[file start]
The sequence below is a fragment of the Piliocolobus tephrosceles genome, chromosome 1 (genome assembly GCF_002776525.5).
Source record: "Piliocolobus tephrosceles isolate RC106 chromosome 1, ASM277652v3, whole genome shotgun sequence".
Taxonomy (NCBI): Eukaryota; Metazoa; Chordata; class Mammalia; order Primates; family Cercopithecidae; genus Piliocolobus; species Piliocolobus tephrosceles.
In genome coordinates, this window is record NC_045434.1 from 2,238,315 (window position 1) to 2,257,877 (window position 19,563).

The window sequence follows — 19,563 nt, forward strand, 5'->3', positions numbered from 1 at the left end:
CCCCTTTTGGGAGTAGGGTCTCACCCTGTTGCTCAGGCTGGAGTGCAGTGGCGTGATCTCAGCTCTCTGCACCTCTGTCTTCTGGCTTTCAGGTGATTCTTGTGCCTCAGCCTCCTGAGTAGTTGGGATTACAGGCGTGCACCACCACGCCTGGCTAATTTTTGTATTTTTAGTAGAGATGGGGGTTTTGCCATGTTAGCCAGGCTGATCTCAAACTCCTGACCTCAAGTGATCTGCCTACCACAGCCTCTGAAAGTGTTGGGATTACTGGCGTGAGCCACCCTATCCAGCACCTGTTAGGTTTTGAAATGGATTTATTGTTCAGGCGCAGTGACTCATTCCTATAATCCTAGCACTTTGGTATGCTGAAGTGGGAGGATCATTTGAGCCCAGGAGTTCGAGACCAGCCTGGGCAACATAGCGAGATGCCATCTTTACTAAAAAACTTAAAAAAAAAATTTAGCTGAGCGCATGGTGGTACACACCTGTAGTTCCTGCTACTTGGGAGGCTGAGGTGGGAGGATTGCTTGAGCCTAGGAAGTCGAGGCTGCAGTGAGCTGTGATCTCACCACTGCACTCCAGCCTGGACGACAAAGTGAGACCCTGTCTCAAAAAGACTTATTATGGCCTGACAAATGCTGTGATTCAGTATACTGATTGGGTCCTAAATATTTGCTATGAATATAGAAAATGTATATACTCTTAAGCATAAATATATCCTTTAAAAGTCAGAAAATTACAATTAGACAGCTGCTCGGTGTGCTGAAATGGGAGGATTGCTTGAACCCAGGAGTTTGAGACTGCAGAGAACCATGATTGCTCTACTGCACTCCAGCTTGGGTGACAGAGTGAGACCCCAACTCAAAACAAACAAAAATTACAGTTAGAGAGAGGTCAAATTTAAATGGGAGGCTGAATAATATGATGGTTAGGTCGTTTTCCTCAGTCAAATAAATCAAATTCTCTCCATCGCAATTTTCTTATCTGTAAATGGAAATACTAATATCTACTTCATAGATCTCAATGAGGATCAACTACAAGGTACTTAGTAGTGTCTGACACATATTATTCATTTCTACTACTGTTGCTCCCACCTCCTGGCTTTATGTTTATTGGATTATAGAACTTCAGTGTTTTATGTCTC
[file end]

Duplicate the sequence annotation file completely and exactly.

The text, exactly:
The sequence below is a fragment of the Piliocolobus tephrosceles genome, chromosome 1 (genome assembly GCF_002776525.5).
Source record: "Piliocolobus tephrosceles isolate RC106 chromosome 1, ASM277652v3, whole genome shotgun sequence".
Taxonomy (NCBI): Eukaryota; Metazoa; Chordata; class Mammalia; order Primates; family Cercopithecidae; genus Piliocolobus; species Piliocolobus tephrosceles.
In genome coordinates, this window is record NC_045434.1 from 2,238,315 (window position 1) to 2,257,877 (window position 19,563).

The window sequence follows — 19,563 nt, forward strand, 5'->3', positions numbered from 1 at the left end:
CCCCTTTTGGGAGTAGGGTCTCACCCTGTTGCTCAGGCTGGAGTGCAGTGGCGTGATCTCAGCTCTCTGCACCTCTGTCTTCTGGCTTTCAGGTGATTCTTGTGCCTCAGCCTCCTGAGTAGTTGGGATTACAGGCGTGCACCACCACGCCTGGCTAATTTTTGTATTTTTAGTAGAGATGGGGGTTTTGCCATGTTAGCCAGGCTGATCTCAAACTCCTGACCTCAAGTGATCTGCCTACCACAGCCTCTGAAAGTGTTGGGATTACTGGCGTGAGCCACCCTATCCAGCACCTGTTAGGTTTTGAAATGGATTTATTGTTCAGGCGCAGTGACTCATTCCTATAATCCTAGCACTTTGGTATGCTGAAGTGGGAGGATCATTTGAGCCCAGGAGTTCGAGACCAGCCTGGGCAACATAGCGAGATGCCATCTTTACTAAAAAACTTAAAAAAAAAATTTAGCTGAGCGCATGGTGGTACACACCTGTAGTTCCTGCTACTTGGGAGGCTGAGGTGGGAGGATTGCTTGAGCCTAGGAAGTCGAGGCTGCAGTGAGCTGTGATCTCACCACTGCACTCCAGCCTGGACGACAAAGTGAGACCCTGTCTCAAAAAGACTTATTATGGCCTGACAAATGCTGTGATTCAGTATACTGATTGGGTCCTAAATATTTGCTATGAATATAGAAAATGTATATACTCTTAAGCATAAATATATCCTTTAAAAGTCAGAAAATTACAATTAGACAGCTGCTCGGTGTGCTGAAATGGGAGGATTGCTTGAACCCAGGAGTTTGAGACTGCAGAGAACCATGATTGCTCTACTGCACTCCAGCTTGGGTGACAGAGTGAGACCCCAACTCAAAACAAACAAAAATTACAGTTAGAGAGAGGTCAAATTTAAATGGGAGGCTGAATAATATGATGGTTAGGTCGTTTTCCTCAGTCAAATAAATCAAATTCTCTCCATCGCAATTTTCTTATCTGTAAATGGAAATACTAATATCTACTTCATAGATCTCAATGAGGATCAACTACAAGGTACTTAGTAGTGTCTGACACATATTATTCATTTCTACTACTGTTGCTCCCACCTCCTGGCTTTATGTTTATTGGATTATAGAACTTCAGTGTTTTATGTCTC